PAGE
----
Disputes are unfortunately, and all too commonly a part of real estate transactions. It is worth keeping in mind, however, that in the overwhelming majority of transactions the disputes are minor and the parties do not resort to formal dispute resolution processes. That is not, however, to say that disputes are not important or can be ignored. Quite the contrary is true. A smart agent will be alert to the potential for disputes and strive to resolve them before they become serious enough to threaten the transaction or create liability.

Real estate transactions generate two kinds of disputes. The first is disputes between the parties. Such disputes are deal killers and lawsuit generators. They can also result in the second type of dispute: disputes that involve agents. A dispute between the parties means negotiating a business solution if possible. If not, it means advising your client to seek legal advice. A dispute involving agents means self-preservation.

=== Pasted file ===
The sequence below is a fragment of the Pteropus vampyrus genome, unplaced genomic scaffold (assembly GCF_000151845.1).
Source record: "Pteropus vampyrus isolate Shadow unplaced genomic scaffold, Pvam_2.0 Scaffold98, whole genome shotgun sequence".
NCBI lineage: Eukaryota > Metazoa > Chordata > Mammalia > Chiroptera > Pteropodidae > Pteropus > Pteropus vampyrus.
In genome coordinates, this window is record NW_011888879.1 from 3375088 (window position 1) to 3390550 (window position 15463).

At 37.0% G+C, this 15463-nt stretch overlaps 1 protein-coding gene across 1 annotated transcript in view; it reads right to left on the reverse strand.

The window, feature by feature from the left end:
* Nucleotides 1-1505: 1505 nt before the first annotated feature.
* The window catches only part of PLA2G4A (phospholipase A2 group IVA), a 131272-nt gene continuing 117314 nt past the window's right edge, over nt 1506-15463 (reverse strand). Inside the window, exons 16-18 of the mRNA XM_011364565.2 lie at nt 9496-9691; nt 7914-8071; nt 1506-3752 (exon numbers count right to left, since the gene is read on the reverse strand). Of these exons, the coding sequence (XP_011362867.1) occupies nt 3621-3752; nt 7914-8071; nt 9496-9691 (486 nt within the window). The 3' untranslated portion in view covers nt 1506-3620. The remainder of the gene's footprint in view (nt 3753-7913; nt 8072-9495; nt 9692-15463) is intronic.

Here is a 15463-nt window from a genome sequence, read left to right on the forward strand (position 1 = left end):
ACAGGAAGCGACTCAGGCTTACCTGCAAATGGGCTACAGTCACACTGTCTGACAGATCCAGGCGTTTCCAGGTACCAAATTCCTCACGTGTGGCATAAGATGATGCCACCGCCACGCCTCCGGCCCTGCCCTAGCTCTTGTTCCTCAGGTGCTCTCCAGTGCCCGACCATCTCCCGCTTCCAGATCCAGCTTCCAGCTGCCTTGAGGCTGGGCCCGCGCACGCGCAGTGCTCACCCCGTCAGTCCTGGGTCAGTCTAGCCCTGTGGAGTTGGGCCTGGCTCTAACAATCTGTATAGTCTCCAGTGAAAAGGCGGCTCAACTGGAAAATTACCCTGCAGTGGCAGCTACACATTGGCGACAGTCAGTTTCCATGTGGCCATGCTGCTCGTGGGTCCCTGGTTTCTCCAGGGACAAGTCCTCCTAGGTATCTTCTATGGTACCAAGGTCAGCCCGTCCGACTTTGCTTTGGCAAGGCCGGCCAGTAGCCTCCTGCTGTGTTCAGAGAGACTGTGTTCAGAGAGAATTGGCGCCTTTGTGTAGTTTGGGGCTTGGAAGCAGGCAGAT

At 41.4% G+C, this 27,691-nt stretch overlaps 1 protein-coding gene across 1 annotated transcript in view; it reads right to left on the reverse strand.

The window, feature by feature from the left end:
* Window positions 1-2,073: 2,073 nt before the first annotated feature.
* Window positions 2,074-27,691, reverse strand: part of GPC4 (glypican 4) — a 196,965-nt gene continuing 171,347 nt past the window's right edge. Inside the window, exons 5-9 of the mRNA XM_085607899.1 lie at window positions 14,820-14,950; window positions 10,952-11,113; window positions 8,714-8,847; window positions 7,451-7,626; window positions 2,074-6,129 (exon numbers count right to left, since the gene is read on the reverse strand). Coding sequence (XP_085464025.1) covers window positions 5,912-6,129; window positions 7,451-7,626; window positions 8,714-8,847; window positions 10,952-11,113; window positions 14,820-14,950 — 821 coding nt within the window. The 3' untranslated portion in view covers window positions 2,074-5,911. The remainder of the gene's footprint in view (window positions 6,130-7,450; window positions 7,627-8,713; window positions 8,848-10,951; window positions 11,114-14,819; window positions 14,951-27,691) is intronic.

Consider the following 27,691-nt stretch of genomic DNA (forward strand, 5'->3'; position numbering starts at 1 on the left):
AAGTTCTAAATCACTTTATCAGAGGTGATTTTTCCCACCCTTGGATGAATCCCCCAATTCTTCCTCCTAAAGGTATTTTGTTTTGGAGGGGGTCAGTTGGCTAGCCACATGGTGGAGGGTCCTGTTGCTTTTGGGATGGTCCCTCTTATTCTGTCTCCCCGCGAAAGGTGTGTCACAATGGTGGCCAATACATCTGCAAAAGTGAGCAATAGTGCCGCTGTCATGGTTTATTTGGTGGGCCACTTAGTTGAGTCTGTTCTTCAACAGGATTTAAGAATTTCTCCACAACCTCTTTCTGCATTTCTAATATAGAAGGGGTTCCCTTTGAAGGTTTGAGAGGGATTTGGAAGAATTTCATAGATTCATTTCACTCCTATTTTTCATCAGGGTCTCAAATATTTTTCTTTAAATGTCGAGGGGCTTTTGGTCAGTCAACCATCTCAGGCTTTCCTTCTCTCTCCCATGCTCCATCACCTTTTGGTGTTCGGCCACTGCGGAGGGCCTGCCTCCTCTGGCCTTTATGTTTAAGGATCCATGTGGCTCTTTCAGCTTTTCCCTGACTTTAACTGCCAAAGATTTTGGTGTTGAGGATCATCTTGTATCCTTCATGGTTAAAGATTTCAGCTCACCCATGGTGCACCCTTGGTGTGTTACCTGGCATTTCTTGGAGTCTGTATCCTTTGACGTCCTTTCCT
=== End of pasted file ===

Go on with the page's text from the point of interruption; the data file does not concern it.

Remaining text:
Disputes involving agents are dangerous and stressful. Early principal broker involvement is absolutely critical at the first sign of a dispute that involves you as an agent. Because the broker is not personally involved with the client, they may be able to provide a more objective risk assessment. When clients stop fighting among themselves and start to point a finger at you, protecting your license needs to be foremost in your mind. That means getting your principal broker involved immediately.

Buyer/Seller Disputes
Disputes between the parties to a real estate transaction come in two types: Those that arise before closing and those that arise after closing. Disputes that arise before closing generally fall into two categories. One is disputes involving unanticipated circumstances. The other is disputes involving the terms of the contract. These are, of course, not mutually exclusive categories. An unanticipated circumstance can lead to a dispute about the terms of the contract. For instance, finding a roof leak can lead to a dispute about the operation of the inspection clause.
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